This book gets me. It gets how I experienced love as a young person – love as packaged out in parcels of worry. Those who were loved the most (I thought) were the most worried about, the most needy. Louise (or Wheeze) comes to believe that to feel not-worried-over is to not be loved, and so she never accepts help because she never accepts that she could be loved – and so worthy of worry (or she never accepts that she could be worried-over, and so worthy of love). The greatest challenge for her in the book is to find a way to worry about herself and to make a decision that is worthy of her own esteem. This conflict sets up a rich narrative that does not condescend to a simplistic narrative of simple resolution, but demands the reader accept (along with Louise) disappointment, betrayal, and how her fear of her own greatness, or fear of her own worth, limit and fail her.
I let the title get the better of me in this one. I kept waiting for Louise to fall in love with some man named Jacob. I blame my insubstantial Biblical training for missing the Biblical reference, or at the very least, noting the Jacob/Esau parallels of Louise and Caroline’s relationship. (this from a girl who puts East of Eden in her top five of all time…) Or maybe I blame my expectation after reading the rest of the YAF category that all YAF is just a shoddy pretense for a romantic relationship that will either doom or redeem the protagonist.
So it was with not a little disappointment that I found Jacob I Have Loved ended with this same predictable and uncomplicated resolution: Louise falls in love and in doing so substitutes her dreams of being a doctor for satisfaction with being a mother. Barf. What a let down from the tremendous independence she gains over the course of the novel. Okay, okay, you’re saying that choosing to be a mother is its own kind of (rewarding) choice (as Louise’s mother so definitely points out to Louise!), but unlike every other choice Louise makes, this one – to be a mum and not a doctor – occurs without self-reflection or cause. It just sort of… happens in the gap between paragraphs. Suddenly the warmth of a breastfeeding baby is all she needs and the radical power of her independence is subsumed in some kind of wet dream of motherhood.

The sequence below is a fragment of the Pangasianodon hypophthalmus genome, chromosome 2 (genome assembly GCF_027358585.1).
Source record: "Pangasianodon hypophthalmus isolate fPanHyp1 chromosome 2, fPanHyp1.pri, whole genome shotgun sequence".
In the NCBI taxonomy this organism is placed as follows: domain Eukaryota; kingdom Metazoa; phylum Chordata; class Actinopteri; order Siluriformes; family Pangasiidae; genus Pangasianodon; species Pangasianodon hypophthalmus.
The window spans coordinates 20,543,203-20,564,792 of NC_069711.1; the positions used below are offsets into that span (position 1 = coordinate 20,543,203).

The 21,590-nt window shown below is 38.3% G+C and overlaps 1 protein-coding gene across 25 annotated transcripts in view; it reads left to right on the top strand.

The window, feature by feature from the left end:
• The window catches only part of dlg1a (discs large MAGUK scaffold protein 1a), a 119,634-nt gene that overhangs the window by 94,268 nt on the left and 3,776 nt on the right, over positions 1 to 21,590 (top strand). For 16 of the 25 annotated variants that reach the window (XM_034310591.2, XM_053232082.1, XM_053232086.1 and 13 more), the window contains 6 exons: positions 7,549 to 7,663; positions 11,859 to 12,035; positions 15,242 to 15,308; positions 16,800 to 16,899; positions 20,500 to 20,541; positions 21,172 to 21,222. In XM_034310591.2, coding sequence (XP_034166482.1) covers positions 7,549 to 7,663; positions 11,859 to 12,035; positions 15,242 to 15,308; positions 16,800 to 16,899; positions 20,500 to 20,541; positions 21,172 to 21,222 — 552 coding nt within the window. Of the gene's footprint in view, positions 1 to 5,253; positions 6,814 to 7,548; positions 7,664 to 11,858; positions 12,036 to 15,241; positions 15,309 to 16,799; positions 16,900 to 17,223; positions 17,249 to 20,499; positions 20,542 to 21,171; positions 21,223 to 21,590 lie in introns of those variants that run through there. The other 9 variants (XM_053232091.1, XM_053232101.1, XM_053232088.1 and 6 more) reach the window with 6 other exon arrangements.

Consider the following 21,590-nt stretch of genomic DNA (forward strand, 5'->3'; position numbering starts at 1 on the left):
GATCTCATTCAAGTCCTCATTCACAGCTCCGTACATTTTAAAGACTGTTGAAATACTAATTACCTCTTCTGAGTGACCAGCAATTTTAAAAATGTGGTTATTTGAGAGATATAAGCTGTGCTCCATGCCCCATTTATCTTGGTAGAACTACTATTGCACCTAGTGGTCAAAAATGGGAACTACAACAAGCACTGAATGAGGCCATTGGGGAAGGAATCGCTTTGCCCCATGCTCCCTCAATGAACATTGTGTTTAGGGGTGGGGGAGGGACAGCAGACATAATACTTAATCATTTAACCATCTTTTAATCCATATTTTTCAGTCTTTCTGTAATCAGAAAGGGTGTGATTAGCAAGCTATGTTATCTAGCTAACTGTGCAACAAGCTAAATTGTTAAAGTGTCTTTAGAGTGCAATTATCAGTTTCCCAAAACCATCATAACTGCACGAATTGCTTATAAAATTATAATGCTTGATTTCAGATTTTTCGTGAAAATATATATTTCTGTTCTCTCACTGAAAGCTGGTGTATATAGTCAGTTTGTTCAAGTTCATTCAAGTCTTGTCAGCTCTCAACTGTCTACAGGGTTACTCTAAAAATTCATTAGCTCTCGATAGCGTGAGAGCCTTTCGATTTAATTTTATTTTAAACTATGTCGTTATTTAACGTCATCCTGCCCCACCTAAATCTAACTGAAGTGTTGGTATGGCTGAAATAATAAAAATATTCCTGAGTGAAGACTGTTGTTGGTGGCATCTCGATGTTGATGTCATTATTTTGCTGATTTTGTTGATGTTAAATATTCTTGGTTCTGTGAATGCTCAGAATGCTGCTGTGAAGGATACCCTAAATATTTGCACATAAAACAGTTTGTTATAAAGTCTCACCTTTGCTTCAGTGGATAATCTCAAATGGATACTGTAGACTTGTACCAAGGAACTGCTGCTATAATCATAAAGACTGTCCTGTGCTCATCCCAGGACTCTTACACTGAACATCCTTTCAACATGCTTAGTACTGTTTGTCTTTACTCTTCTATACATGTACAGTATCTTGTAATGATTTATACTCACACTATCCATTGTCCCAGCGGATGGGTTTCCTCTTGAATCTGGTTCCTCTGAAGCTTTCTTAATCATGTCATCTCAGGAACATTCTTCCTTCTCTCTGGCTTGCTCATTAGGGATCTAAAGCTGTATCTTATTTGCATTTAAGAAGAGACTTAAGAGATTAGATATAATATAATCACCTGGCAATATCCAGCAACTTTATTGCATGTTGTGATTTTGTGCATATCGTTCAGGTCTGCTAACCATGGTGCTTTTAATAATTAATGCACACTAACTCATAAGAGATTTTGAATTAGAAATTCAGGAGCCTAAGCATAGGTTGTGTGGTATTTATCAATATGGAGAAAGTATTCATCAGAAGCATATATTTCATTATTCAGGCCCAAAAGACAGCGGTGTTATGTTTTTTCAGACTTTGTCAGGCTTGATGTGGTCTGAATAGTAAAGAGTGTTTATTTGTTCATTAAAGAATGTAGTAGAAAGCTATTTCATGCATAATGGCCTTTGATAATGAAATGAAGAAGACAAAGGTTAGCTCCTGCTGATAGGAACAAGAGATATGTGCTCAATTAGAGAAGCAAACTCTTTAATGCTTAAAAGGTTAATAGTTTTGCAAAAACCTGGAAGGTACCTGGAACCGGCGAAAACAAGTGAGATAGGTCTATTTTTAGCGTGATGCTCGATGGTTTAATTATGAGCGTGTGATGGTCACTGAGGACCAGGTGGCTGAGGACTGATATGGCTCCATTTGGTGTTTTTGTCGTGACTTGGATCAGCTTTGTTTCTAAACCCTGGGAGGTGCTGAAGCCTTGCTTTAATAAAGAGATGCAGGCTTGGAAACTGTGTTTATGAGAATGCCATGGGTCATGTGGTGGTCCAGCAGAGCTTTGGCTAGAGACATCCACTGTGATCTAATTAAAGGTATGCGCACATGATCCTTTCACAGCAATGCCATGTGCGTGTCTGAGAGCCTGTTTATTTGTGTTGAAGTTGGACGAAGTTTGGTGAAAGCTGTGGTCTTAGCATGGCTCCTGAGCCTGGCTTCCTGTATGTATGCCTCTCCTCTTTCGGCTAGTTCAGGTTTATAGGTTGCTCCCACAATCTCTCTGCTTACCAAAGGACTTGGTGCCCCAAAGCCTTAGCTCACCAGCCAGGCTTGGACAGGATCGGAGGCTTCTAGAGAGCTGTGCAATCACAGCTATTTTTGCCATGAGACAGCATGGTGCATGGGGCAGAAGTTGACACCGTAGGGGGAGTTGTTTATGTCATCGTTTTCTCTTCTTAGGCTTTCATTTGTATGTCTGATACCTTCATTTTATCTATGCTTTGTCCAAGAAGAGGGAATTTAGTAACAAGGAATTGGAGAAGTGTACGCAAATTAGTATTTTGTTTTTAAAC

I shouldn’t end with that paragraph – if only so that you don’t think me a child-hating, baby-eating monster – because I really did love this book. I loved Louise’s anger, her frustrating and her exhaustion with trying to negotiate relationships that are not obvious, or easy, or welcoming to her. I loved her determination and her awareness of her own failings. I love that she worries about other people, and recognizes in this worry a kind of love. And I loved that she allowed herself the imperfections that made her fail or fuck up, and that these imperfections are (eventually) understood as okay.
I do wish she’d become a doctor. Just saying.